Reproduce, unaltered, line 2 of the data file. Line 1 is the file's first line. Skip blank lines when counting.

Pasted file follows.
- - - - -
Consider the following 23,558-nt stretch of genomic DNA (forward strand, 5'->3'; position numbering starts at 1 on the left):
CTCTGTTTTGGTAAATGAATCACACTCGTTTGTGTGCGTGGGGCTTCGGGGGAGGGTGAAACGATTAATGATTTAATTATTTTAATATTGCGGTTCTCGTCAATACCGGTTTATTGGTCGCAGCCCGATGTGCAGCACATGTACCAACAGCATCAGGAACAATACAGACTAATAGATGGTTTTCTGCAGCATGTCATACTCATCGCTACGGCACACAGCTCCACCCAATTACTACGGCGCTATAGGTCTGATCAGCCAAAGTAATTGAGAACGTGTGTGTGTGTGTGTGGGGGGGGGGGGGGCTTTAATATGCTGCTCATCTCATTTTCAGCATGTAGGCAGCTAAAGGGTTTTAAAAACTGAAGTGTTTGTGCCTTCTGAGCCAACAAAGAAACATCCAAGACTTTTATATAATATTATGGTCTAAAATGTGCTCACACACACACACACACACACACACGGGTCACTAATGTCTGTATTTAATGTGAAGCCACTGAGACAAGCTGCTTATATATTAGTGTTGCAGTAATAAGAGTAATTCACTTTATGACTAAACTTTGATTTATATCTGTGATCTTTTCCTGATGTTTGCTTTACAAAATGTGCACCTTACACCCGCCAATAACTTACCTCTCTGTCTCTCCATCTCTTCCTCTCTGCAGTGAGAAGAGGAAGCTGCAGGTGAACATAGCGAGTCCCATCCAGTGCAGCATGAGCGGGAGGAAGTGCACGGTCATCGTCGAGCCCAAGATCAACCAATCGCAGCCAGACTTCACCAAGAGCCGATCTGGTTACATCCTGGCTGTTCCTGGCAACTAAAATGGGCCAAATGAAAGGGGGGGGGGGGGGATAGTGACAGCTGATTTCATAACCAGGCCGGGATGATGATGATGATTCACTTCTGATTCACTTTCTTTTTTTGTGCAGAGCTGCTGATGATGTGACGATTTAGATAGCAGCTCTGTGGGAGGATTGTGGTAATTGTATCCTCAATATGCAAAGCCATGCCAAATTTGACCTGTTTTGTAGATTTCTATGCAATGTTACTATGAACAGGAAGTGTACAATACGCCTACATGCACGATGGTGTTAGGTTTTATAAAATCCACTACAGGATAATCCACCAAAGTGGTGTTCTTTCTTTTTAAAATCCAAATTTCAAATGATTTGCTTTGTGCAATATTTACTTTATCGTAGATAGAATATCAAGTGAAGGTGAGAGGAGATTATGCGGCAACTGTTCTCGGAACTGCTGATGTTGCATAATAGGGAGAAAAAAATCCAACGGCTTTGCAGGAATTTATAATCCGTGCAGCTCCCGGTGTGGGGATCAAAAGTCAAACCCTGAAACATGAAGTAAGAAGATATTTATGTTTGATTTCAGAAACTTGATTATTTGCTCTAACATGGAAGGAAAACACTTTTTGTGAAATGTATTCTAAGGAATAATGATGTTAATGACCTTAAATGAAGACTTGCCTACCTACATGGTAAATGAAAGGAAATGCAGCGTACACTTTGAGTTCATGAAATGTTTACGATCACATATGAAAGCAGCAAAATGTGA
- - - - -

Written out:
CTCTGTTTTGGTAAATGAATCACACTCGTTTGTGTGCGTGGGGCTTCGGGGGAGGGTGAAACGATTAATGATTTAATTATTTTAATATTGCGGTTCTCGTCAATACCGGTTTATTGGTCGCAGCCCGATGTGCAGCACATGTACCAACAGCATCAGGAACAATACAGACTAATAGATGGTTTTCTGCAGCATGTCATACTCATCGCTACGGCACACAGCTCCACCCAATTACTACGGCGCTATAGGTCTGATCAGCCAAAGTAATTGAGAACGTGTGTGTGTGTGTGTGGGGGGGGGGGGGGCTTTAATATGCTGCTCATCTCATTTTCAGCATGTAGGCAGCTAAAGGGTTTTAAAAACTGAAGTGTTTGTGCCTTCTGAGCCAACAAAGAAACATCCAAGACTTTTATATAATATTATGGTCTAAAATGTGCTCACACACACACACACACACACACACGGGTCACTAATGTCTGTATTTAATGTGAAGCCACTGAGACAAGCTGCTTATATATTAGTGTTGCAGTAATAAGAGTAATTCACTTTATGACTAAACTTTGATTTATATCTGTGATCTTTTCCTGATGTTTGCTTTACAAAATGTGCACCTTACACCCGCCAATAACTTACCTCTCTGTCTCTCCATCTCTTCCTCTCTGCAGTGAGAAGAGGAAGCTGCAGGTGAACATAGCGAGTCCCATCCAGTGCAGCATGAGCGGGAGGAAGTGCACGGTCATCGTCGAGCCCAAGATCAACCAATCGCAGCCAGACTTCACCAAGAGCCGATCTGGTTACATCCTGGCTGTTCCTGGCAACTAAAATGGGCCAAATGAAAGGGGGGGGGGGGGGATAGTGACAGCTGATTTCATAACCAGGCCGGGATGATGATGATGATTCACTTCTGATTCACTTTCTTTTTTTGTGCAGAGCTGCTGATGATGTGACGATTTAGATAGCAGCTCTGTGGGAGGATTGTGGTAATTGTATCCTCAATATGCAAAGCCATGCCAAATTTGACCTGTTTTGTAGATTTCTATGCAATGTTACTATGAACAGGAAGTGTACAATACGCCTACATGCACGATGGTGTTAGGTTTTATAAAATCCACTACAGGATAATCCACCAAAGTGGTGTTCTTTCTTTTTAAAATCCAAATTTCAAATGATTTGCTTTGTGCAATATTTACTTTATCGTAGATAGAATATCAAGTGAAGGTGAGAGGAGATTATGCGGCAACTGTTCTCGGAACTGCTGATGTTGCATAATAGGGAGAAAAAAATCCAACGGCTTTGCAGGAATTTATAATCCGTGCAGCTCCCGGTGTGGGGATCAAAAGTCAAACCCTGAAACATGAAGTAAGAAGATATTTATGTTTGATTTCAGAAACTTGATTATTTGCTCTAACATGGAAGGAAAACACTTTTTGTGAAATGTATTCTAAGGAATAATGATGTTAATGACCTTAAATGAAGACTTGCCTACCTACATGGTAAATGAAAGGAAATGCAGCGTACACTTTGAGTTCATGAAATGTTTACGATCACATATGAAAGCAGCAAAATGTGA